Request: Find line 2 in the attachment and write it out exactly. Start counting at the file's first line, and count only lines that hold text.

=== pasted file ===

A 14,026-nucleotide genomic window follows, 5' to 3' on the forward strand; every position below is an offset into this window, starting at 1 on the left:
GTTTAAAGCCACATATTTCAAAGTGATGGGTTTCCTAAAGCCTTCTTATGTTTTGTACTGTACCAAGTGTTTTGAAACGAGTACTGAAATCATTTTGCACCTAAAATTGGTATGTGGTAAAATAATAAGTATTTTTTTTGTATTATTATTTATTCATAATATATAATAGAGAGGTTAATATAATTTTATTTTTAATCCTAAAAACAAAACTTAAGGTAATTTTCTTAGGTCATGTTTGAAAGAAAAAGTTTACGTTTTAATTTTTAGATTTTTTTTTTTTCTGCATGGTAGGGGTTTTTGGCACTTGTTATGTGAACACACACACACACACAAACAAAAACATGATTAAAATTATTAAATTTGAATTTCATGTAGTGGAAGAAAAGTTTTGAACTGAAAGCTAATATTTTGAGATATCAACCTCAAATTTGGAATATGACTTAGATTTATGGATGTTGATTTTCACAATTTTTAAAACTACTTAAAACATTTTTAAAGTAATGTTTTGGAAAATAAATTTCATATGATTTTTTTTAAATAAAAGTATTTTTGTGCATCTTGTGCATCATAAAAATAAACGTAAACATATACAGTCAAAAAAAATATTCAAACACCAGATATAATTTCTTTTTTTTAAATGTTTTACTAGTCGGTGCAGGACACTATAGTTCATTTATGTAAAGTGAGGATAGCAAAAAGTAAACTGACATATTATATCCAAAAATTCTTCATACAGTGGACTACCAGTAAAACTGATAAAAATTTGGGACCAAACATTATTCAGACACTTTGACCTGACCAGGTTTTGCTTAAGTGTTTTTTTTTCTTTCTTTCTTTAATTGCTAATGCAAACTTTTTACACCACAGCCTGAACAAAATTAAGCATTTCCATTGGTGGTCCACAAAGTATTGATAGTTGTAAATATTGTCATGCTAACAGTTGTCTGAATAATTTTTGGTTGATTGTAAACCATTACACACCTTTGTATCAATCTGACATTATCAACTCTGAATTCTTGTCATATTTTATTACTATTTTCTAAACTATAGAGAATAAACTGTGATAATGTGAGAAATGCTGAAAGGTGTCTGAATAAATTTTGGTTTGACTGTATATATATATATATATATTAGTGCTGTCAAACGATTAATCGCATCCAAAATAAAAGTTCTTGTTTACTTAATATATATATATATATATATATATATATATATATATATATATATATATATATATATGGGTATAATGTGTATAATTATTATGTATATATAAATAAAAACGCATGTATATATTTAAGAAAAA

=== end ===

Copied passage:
GTTTAAAGCCACATATTTCAAAGTGATGGGTTTCCTAAAGCCTTCTTATGTTTTGTACTGTACCAAGTGTTTTGAAACGAGTACTGAAATCATTTTGCACCTAAAATTGGTATGTGGTAAAATAATAAGTATTTTTTTTGTATTATTATTTATTCATAATATATAATAGAGAGGTTAATATAATTTTATTTTTAATCCTAAAAACAAAACTTAAGGTAATTTTCTTAGGTCATGTTTGAAAGAAAAAGTTTACGTTTTAATTTTTAGATTTTTTTTTTTTCTGCATGGTAGGGGTTTTTGGCACTTGTTATGTGAACACACACACACACACAAACAAAAACATGATTAAAATTATTAAATTTGAATTTCATGTAGTGGAAGAAAAGTTTTGAACTGAAAGCTAATATTTTGAGATATCAACCTCAAATTTGGAATATGACTTAGATTTATGGATGTTGATTTTCACAATTTTTAAAACTACTTAAAACATTTTTAAAGTAATGTTTTGGAAAATAAATTTCATATGATTTTTTTTAAATAAAAGTATTTTTGTGCATCTTGTGCATCATAAAAATAAACGTAAACATATACAGTCAAAAAAAATATTCAAACACCAGATATAATTTCTTTTTTTTAAATGTTTTACTAGTCGGTGCAGGACACTATAGTTCATTTATGTAAAGTGAGGATAGCAAAAAGTAAACTGACATATTATATCCAAAAATTCTTCATACAGTGGACTACCAGTAAAACTGATAAAAATTTGGGACCAAACATTATTCAGACACTTTGACCTGACCAGGTTTTGCTTAAGTGTTTTTTTTTCTTTCTTTCTTTAATTGCTAATGCAAACTTTTTACACCACAGCCTGAACAAAATTAAGCATTTCCATTGGTGGTCCACAAAGTATTGATAGTTGTAAATATTGTCATGCTAACAGTTGTCTGAATAATTTTTGGTTGATTGTAAACCATTACACACCTTTGTATCAATCTGACATTATCAACTCTGAATTCTTGTCATATTTTATTACTATTTTCTAAACTATAGAGAATAAACTGTGATAATGTGAGAAATGCTGAAAGGTGTCTGAATAAATTTTGGTTTGACTGTATATATATATATATATATTAGTGCTGTCAAACGATTAATCGCATCCAAAATAAAAGTTCTTGTTTACTTAATATATATATATATATATATATATATATATATATATATATATATATATATATATATGGGTATAATGTGTATAATTATTATGTATATATAAATAAAAACGCATGTATATATTTAAGAAAAA